• Important Executive Director Announcement from the NAWCC

    The NAWCC Board of Directors is pleased to announce that Mr. Rory McEvoy has been named Executive Director of the NAWCC. Rory is an internationally renowned horological scholar and comes to the NAWCC with strong credentials that solidly align with our education, fundraising, and membership growth objectives. He has a postgraduate degree in the conservation and restoration of antique clocks from West Dean College, and throughout his career, he has had the opportunity to handle some of the world’s most important horological artifacts, including longitude timekeepers by Harrison, Kendall, and Mudge.

    Rory formerly worked as Curator of Horology at the Royal Observatory, Greenwich, where his role included day-to-day management of research and digitization projects, writing, public speaking, conservation, convening conferences, exhibition work, and development of acquisition/disposal and collection care policies. In addition, he has worked as a horological specialist at Bonhams in London, where he cataloged and handled many rare timepieces and built important relationships with collectors, buyers, and sellers. Most recently, Rory has used his talents to share his love of horology at the university level by teaching horological theory, history, and the practical repair and making of clocks and watches at Birmingham City University.

    Rory is a British citizen and currently resides in the UK. Pre-COVID-19, Rory and his wife, Kaai, visited HQ in Columbia, Pennsylvania, where they met with staff, spent time in the Museum and Library & Research Center, and toured the area. Rory and Kaai will be relocating to the area as soon as the immigration challenges and travel restrictions due to COVID-19 permit.

    Some of you may already be familiar with Rory as he is also a well-known author and lecturer. His recent publications include the book Harrison Decoded: Towards a Perfect Pendulum Clock, which he edited with Jonathan Betts, and the article “George Graham and the Orrery” in the journal Nuncius.

    Until Rory’s relocation to the United States is complete, he will be working closely with an on-boarding team assembled by the NAWCC Board of Directors to introduce him to the opportunities and challenges before us and to ensure a smooth transition. Rory will be participating in strategic and financial planning immediately, which will allow him to hit the ground running when he arrives in Columbia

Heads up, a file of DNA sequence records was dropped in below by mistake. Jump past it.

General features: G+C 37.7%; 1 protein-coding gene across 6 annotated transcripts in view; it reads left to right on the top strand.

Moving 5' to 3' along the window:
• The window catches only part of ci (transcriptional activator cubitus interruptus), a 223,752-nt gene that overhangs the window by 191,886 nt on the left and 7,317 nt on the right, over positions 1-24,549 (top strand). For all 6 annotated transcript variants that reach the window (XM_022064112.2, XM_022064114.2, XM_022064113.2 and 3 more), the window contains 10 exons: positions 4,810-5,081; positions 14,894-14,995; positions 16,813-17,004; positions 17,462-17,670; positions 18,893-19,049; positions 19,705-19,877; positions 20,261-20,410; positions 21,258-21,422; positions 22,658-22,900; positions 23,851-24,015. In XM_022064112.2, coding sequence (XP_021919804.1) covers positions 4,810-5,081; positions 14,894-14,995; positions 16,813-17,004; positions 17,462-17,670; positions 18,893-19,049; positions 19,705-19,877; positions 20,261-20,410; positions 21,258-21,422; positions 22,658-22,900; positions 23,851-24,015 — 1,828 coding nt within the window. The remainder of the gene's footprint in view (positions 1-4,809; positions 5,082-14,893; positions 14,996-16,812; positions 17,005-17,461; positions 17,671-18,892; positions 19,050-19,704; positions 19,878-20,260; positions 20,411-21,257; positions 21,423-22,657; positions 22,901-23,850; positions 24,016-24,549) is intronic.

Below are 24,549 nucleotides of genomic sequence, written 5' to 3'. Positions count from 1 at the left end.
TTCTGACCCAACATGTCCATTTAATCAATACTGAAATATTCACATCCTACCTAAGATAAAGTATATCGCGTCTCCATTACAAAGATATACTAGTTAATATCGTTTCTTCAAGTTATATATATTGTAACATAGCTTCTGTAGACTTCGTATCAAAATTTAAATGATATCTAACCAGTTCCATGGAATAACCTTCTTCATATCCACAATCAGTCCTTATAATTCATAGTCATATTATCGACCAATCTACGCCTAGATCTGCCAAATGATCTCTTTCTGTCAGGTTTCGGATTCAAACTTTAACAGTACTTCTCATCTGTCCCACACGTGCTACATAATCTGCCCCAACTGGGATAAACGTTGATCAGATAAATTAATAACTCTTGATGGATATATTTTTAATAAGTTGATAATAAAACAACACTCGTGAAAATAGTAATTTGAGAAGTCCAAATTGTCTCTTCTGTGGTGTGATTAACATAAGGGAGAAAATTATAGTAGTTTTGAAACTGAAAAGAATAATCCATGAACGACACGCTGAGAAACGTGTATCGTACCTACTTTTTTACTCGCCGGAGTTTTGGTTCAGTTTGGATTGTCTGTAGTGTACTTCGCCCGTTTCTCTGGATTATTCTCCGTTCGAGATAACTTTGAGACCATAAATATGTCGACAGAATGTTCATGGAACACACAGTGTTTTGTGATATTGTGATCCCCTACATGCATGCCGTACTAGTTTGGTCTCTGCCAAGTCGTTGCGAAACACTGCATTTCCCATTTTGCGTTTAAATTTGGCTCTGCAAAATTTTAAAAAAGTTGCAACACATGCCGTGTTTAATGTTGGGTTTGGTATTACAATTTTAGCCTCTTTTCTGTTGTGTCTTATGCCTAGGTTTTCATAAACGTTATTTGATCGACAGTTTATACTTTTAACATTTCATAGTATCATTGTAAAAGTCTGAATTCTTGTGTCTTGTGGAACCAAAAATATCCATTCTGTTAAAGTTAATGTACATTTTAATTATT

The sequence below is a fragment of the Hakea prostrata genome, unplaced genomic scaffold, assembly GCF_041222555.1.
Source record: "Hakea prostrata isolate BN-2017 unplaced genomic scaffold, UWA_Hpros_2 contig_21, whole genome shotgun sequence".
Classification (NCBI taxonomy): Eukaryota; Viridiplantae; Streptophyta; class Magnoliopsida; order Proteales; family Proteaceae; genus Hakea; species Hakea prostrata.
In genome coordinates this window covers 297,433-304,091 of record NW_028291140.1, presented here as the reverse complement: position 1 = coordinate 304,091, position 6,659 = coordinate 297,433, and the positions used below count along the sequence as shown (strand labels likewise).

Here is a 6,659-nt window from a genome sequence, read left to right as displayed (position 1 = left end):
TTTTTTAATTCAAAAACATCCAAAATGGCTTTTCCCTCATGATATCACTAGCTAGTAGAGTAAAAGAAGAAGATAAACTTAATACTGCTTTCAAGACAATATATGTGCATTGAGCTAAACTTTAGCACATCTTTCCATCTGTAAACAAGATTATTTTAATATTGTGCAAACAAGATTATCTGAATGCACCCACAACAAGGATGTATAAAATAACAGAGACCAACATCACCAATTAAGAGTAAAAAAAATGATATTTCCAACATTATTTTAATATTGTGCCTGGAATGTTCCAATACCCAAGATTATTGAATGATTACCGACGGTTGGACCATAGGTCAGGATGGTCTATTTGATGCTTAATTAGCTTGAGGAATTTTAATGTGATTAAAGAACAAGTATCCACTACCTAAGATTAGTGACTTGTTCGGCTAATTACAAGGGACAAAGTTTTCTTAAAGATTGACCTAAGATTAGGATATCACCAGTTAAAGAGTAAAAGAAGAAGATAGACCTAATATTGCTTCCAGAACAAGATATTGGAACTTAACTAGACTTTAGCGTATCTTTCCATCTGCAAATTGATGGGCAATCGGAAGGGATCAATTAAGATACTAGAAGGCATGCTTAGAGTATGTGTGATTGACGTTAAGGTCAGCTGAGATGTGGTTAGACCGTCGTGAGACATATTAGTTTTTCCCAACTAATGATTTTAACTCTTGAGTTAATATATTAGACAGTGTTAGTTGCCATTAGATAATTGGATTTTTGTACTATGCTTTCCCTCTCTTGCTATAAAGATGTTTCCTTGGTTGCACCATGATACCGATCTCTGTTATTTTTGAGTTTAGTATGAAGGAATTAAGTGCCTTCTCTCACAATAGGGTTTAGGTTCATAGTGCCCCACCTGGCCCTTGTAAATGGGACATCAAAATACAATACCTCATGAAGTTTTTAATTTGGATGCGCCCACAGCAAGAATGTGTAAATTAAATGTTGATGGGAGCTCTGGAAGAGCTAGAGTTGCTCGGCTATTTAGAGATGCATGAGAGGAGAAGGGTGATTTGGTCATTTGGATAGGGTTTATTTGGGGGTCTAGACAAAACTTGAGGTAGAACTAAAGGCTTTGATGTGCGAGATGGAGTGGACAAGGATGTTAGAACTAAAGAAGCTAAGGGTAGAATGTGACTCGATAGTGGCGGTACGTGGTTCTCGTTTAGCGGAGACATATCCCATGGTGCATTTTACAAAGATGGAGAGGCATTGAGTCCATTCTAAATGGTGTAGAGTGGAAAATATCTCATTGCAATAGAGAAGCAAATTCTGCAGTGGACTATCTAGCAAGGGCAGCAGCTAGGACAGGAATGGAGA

You can read more about Rory McEvoy and this exciting announcement in the upcoming March/April issue of the Watch & Clock Bulletin.

    Please join the entire Board and staff in welcoming Rory to the NAWCC community.

New York Standard Crown Wheel: Removable?

James Wrobel

NAWCC Member
Jan 17, 2020
53
26
18
60
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This post relates to "Lavina 105 (?) Ratchet wheel screw. Left hand?".

When trying to remove the crown wheel screw on a NYSTD 1573, I could not budge it, left or right. I removed the keyless works and discovered that the wheel does not need to be removed to get the barrel bridge off. The right angle gear is on the other side of the plate.

Therefore, I ask the experts: does this wheel need to be (or was it meant to be) removed at all?

Thanks,
jjw


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Chris Radek

NAWCC Member
Apr 13, 2014
776
307
63
Lincoln, NE, USA
timeguy.com
Country
Looking at the underside with magnification you should be able to see the end of the thread and screw, and determine which way it goes. It's probably left handed but you can just look and see it.
 

James Wrobel

NAWCC Member
Jan 17, 2020
53
26
18
60
Country
I looked at close as I can. I can barely see threads, but not with enough clarity to tell which way they go. I turned the screw with as much force as I dare to do in both directions, and it won't budge.

Honestly, I don't want to ruin the screw because I won't be able to fix it. Given that I have successfully removed the bridge anyway, I'm going to leave it alone, but I'm interested in why the wheel would have to be removed. Oiling, perhaps, but it's not like other wheels I have seen.

Thanks,
jjw
 

Chris Radek

NAWCC Member
Apr 13, 2014
776
307
63
Lincoln, NE, USA
timeguy.com
Country
To illustrate, I took a photo of the first one of these I found, a Bulova 6BM, an itty bitty wristwatch movement. You can see following the arrow the thread is going downhill (away from us) leading underneath, which shows that it's a lefthand thread. Imagine turning the screw in the direction of the arrow, you can see it will move away from us. So if I would flip it over and turn the screw head to the right, it would loosen.



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